Painting 4Ground Damageable Walls

With every new painting project I like to expand my collection of wargaming scenery, and the latest necessitated me getting some 28mm scale rendered brick walls.  Having seen some of the very impressive laser-cut precision wood kits on the market, I decided to get some of the wall sets from 4Ground.

They arrived in the post very promptly and I set about getting to work.  Each of the kits includes detailed instructions and a painting guide which are useful for tips on completing your walls.  I followed roughly the same guidelines as provided by the 4Ground team.

The two packs I got, Damageable Long Walls and Damageable Short Walls, measure 38” each; plenty for my purposes and well priced at a total of £17.  The wall sections come in two halves that need to be glued together.  I constructed the first set of walls before rendering and painting, but rendered the second set on the sprue.  Either method is fine but I preferred and found it slightly easier to make them first.  Besides, who can resist constructing a new kit when it arrives?  Cleverly, the wall sections have sections that you can pop so that they are damaged, or you can choose to keep them undamaged.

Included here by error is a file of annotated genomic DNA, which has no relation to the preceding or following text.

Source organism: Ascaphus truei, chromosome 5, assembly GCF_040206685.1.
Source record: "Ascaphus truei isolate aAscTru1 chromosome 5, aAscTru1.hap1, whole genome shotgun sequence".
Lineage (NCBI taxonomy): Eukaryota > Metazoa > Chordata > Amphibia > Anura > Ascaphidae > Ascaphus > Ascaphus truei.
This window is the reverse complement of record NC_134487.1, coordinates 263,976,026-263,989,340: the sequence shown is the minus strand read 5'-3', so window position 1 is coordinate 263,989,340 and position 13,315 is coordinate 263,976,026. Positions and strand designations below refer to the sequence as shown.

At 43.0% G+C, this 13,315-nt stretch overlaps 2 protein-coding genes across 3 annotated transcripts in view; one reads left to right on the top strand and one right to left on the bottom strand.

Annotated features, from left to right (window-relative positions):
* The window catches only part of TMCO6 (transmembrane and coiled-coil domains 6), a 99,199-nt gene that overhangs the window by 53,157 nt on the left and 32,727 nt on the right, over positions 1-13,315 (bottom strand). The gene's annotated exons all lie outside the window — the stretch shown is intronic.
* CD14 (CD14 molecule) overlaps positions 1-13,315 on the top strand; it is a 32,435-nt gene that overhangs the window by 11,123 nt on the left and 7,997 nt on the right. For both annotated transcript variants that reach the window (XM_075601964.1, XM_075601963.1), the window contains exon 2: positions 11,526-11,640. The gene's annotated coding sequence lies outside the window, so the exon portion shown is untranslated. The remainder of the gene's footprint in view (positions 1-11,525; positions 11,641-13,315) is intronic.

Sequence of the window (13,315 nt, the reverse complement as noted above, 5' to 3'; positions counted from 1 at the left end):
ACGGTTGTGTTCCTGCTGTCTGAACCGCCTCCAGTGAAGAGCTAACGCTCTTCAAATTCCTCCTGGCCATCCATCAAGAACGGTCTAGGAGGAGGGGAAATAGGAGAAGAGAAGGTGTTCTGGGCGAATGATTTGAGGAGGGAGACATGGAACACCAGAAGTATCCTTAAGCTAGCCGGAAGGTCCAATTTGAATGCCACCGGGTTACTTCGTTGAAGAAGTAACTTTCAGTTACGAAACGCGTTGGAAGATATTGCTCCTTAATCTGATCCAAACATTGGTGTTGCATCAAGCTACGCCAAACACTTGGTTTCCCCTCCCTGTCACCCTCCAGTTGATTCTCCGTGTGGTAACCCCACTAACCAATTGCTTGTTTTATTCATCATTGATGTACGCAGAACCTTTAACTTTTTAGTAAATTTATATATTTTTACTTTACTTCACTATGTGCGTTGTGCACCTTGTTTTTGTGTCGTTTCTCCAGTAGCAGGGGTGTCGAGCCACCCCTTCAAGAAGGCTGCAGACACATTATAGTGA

4ground long walls      4ground short walls

For the rendering, I simply bought a tester pot of masonry paint from the hardware store and mixed in some fine sand.  This was painted on and allowed to dry.  The first picture below shows the rendering painted on and drybrushed while still on the sprue, the second shows the same result on a constructed wall.  Click on the pictures to view a bigger photo in a new window.

Rendering            Rendering


 

The next stage was to base all of the brickwork for which I have a no longer available but very big hobby paint pot that does the job.  The bricks were dryrushed a couple of times then different inks were selectively applied so that some of the bricks turned out darker than others.  Once this was done I applied ink to the render, again using different inks to vary the weathering, always ensuring that I made it darker near the base.

Finished

A bit of sand applied to the bases was painted and the odd bit of tuft was glued on and they were done.  Overall 76” of walls was done over three evenings while watching movies about the very period that the terrain is for!

I liked these so much that we decided to stock them in the GEG store.  Look in the Basing/Terrain section:  link